The willow is one of the earliest trees to ripen its seeds. The long terminal catkin hangs for days with little green pods along its sides. Then suddenly the pods burst, the two halves curl back out of the way, and the tiniest specks of seeds float out. Each one is hid in a misty tuft of silk which is so light it seems as if it would never reach the earth, and in truth, much of it never does. Whether it does or not makes little difference to the willows. So feeble is the embryo in the seed that it dies in a day if it is not lodged in a place favorable for its germination. Willows do not depend upon their seeds. Blossoming and seed-growing is with them largely a matter of form - of loyalty to the traditions of their family.
Multiplication is much more surely and vigorously accomplished by casting off twigs and branches which strike root in moist soil near the tree, or float down stream, lodging and growing on sand-bars or river banks. Thus do willows spread, while the wind is busy scattering their ineffectual seeds.

In April the elm trees, leafless yet, show the green tips of opening leaf buds, but much more noticeable are the green seeds that hang like dainty pendants in clusters from the sides of twigs. Because they are many, the ground is thickly sprinkled with seeds which the tree call not ripen. By the time the leaves are full-sized the seeds are ripe and scattered. Each is a thin flat disk with the embryo in the center of a surrounding wing.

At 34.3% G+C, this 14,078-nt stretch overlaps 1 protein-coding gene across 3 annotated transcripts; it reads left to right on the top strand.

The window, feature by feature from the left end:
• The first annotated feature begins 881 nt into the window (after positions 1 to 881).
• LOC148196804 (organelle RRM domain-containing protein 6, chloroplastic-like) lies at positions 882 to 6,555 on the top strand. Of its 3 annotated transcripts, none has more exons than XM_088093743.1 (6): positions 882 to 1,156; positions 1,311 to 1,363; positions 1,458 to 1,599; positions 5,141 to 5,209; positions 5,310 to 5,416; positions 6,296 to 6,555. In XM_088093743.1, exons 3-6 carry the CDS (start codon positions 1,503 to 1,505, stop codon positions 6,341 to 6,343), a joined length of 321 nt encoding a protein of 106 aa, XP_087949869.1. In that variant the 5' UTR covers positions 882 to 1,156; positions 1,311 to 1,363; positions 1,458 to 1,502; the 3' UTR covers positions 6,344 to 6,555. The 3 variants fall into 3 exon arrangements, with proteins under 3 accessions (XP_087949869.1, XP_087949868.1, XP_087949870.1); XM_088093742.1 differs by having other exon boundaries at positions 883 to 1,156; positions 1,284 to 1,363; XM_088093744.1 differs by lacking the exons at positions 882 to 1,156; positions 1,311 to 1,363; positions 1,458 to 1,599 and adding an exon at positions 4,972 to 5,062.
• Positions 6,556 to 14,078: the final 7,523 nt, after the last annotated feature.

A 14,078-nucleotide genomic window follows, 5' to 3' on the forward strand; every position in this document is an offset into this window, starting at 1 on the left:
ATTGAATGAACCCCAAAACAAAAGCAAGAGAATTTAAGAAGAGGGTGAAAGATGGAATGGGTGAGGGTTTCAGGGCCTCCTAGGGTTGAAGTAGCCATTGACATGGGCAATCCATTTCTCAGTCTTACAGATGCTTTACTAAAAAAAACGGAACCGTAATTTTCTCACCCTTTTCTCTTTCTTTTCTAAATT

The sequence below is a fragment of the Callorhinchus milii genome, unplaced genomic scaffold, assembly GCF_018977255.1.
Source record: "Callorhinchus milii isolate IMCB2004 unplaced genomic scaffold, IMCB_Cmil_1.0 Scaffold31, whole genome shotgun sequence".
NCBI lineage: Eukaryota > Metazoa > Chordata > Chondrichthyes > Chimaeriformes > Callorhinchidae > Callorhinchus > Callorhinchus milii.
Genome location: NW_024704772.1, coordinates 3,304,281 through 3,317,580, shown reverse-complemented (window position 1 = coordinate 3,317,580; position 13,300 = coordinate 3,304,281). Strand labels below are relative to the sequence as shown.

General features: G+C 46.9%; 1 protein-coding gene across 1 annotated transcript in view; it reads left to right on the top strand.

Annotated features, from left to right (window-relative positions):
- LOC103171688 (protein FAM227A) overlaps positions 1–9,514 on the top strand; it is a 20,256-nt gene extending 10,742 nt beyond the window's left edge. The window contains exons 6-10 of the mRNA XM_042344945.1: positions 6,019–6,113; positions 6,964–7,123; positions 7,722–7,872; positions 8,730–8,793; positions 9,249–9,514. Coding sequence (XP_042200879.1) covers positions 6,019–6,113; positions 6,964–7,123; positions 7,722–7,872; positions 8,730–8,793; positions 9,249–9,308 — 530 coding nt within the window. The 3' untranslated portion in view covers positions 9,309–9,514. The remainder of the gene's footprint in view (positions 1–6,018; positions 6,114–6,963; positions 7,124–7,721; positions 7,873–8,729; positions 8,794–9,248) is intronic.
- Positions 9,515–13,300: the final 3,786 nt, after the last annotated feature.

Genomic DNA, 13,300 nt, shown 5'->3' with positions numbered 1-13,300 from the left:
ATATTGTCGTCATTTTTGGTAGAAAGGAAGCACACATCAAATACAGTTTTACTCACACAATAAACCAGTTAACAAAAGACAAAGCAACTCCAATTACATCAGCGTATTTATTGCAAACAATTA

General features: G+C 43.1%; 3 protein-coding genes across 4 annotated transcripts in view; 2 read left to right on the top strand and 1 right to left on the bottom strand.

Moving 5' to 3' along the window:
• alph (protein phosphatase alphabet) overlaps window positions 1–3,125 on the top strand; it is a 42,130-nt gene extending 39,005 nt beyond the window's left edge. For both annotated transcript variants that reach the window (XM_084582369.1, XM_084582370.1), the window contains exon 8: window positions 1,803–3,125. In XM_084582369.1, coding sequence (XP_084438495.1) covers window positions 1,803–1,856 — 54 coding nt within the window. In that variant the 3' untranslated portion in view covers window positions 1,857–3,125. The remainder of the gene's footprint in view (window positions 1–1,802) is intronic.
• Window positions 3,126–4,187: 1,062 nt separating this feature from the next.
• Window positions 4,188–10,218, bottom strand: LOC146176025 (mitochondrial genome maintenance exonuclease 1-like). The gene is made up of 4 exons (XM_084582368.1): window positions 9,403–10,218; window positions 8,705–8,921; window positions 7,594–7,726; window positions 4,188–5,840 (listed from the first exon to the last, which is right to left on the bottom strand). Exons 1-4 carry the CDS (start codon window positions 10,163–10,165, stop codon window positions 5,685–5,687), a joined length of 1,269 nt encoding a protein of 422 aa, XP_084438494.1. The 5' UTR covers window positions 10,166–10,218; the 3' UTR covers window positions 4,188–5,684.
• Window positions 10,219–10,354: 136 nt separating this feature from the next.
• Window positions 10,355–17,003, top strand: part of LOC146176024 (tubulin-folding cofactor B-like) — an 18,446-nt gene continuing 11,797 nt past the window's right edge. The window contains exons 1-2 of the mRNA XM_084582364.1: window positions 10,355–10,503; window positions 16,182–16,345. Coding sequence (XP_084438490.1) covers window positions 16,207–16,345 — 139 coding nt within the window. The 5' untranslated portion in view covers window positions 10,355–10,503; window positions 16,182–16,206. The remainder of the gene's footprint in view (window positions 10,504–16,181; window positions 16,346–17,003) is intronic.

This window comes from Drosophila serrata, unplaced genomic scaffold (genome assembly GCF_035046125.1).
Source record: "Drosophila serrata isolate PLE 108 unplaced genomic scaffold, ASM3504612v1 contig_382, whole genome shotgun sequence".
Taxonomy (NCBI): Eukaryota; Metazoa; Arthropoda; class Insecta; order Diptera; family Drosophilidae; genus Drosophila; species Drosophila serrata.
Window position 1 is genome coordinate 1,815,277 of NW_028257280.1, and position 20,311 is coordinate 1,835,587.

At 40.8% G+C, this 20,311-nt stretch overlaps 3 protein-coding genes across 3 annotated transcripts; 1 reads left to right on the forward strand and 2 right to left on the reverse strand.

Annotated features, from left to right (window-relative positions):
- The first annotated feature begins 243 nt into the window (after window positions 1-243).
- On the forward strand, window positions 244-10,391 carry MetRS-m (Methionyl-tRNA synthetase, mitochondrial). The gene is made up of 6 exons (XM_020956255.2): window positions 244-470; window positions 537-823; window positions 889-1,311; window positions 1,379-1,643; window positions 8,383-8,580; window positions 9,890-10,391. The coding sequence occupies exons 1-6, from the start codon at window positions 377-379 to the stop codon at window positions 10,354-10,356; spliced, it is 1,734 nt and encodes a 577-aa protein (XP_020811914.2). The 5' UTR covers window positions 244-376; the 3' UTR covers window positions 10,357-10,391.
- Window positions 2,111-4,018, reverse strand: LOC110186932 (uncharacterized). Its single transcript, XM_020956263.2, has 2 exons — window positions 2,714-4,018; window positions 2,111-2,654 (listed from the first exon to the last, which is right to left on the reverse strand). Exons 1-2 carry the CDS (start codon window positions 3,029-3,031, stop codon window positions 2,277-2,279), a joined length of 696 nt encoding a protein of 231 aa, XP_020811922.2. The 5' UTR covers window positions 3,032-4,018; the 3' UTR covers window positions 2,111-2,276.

The American elm has a fringed seed, with two incurving hooks that meet at the apex. These seeds float far on the wind, for they are as light as feathers. All winter the button balls dangle by their stringy steins on the twigs of the buttonwood trees. They bang against each other and against the neighboring limbs when the wind whips them to and fro. The seeds are dry and ripe. They stand as thick on a central pit as grains of corn on the cob.

At length a bump harder than usual loosens the attachment of a few of these seeds. They bulge out, and the next bump sets them free. In a short time not a seed is left on that particular button. Each little seed is shaped like a slender cone, attached by its pointed end. Near the tip is a whorl of yellow hairs which spreads and forms a parachute that checks the seed's headlong flight to the ground and bears it some distance.